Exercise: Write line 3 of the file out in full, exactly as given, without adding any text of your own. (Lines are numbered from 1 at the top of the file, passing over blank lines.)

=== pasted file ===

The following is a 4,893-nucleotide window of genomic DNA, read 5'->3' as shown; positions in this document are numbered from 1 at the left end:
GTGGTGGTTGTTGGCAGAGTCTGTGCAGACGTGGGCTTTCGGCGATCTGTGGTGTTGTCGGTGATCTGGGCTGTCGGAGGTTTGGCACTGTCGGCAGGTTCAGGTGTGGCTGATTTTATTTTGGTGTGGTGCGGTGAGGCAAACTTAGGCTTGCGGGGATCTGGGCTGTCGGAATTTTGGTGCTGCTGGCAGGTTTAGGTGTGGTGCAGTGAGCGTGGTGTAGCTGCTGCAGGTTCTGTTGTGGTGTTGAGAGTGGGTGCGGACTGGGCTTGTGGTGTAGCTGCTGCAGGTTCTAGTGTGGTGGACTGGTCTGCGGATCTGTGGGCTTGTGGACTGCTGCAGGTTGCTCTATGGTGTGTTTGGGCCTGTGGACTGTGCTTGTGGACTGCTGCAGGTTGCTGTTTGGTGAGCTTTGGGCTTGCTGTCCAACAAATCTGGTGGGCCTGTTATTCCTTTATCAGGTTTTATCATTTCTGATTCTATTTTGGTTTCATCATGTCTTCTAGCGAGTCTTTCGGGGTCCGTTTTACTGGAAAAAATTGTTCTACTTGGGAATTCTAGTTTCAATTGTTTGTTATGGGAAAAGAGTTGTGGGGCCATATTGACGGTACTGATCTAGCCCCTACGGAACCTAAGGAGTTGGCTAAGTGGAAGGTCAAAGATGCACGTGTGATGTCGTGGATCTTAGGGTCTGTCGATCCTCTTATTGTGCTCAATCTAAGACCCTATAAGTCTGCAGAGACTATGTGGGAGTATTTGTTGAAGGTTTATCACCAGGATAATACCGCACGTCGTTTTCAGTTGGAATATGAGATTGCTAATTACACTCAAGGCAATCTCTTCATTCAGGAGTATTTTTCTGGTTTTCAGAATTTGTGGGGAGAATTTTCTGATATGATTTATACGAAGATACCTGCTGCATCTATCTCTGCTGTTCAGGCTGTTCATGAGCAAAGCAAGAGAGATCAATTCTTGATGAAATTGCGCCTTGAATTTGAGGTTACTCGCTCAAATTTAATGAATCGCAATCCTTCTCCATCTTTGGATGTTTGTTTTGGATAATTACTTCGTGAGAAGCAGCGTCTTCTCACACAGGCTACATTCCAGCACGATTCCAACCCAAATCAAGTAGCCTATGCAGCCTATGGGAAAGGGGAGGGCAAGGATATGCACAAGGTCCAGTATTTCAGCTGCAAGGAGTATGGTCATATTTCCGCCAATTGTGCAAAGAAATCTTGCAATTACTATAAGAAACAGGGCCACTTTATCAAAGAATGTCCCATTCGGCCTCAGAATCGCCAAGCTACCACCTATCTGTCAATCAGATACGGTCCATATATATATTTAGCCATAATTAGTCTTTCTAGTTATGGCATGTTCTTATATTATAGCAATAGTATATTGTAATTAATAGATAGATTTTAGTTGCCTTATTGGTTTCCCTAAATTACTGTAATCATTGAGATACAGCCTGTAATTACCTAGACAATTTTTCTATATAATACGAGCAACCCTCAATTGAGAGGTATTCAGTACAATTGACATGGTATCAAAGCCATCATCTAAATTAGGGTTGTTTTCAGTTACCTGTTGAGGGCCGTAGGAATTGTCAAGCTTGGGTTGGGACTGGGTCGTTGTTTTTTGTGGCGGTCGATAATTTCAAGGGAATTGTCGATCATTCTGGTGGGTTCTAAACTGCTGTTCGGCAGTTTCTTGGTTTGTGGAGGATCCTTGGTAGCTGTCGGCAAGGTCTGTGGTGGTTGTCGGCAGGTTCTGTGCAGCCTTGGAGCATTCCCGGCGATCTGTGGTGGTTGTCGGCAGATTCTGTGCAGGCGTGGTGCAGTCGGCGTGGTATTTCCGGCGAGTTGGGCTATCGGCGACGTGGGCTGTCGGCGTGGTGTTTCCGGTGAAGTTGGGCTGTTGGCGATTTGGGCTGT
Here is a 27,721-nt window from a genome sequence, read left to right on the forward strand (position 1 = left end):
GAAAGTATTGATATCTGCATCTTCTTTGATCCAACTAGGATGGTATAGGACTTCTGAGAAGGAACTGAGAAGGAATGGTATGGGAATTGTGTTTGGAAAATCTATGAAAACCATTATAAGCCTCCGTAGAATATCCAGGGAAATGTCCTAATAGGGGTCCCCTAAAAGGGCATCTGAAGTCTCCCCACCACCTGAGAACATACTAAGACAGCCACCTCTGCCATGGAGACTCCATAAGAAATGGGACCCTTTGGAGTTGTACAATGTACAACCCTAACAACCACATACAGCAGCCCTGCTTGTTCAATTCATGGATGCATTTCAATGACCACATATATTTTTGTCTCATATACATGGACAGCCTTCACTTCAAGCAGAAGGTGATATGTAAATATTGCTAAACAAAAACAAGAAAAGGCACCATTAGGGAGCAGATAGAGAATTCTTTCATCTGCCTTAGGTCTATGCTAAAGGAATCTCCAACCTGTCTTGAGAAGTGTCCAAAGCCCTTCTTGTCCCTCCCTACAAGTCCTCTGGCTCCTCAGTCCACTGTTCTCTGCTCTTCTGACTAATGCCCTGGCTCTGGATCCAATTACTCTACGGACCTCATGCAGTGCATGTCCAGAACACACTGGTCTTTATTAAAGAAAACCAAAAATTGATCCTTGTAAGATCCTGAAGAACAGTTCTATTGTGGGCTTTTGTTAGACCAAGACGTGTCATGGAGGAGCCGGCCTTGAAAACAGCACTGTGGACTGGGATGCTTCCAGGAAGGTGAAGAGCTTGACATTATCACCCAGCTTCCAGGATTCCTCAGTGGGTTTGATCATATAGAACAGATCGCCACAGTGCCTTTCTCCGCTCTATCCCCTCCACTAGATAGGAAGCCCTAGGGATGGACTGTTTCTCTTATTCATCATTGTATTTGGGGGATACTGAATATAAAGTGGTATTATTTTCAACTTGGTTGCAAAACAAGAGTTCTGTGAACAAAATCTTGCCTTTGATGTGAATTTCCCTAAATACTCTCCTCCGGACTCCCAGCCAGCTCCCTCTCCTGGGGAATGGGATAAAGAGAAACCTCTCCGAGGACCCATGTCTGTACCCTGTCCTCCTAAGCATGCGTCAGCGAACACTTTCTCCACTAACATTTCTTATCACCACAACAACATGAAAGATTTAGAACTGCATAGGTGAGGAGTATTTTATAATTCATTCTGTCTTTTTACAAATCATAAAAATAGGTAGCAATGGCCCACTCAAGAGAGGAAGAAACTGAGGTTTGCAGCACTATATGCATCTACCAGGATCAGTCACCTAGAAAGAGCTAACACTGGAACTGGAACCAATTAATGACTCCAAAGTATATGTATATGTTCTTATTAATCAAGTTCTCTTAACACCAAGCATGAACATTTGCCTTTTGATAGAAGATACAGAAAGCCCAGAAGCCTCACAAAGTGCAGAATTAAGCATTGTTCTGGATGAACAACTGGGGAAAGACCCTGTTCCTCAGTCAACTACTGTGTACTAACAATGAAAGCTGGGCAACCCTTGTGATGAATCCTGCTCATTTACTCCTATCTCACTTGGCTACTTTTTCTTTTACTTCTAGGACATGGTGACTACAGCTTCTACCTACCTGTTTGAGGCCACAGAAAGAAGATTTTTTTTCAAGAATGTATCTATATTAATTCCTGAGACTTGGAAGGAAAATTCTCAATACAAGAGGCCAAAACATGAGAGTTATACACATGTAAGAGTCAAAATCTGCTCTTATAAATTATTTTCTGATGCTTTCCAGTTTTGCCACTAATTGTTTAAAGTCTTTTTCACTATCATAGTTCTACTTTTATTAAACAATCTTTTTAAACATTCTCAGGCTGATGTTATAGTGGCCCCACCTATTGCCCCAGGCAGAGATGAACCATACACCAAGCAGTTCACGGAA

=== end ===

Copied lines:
Here is a 27,721-nt window from a genome sequence, read left to right on the forward strand (position 1 = left end):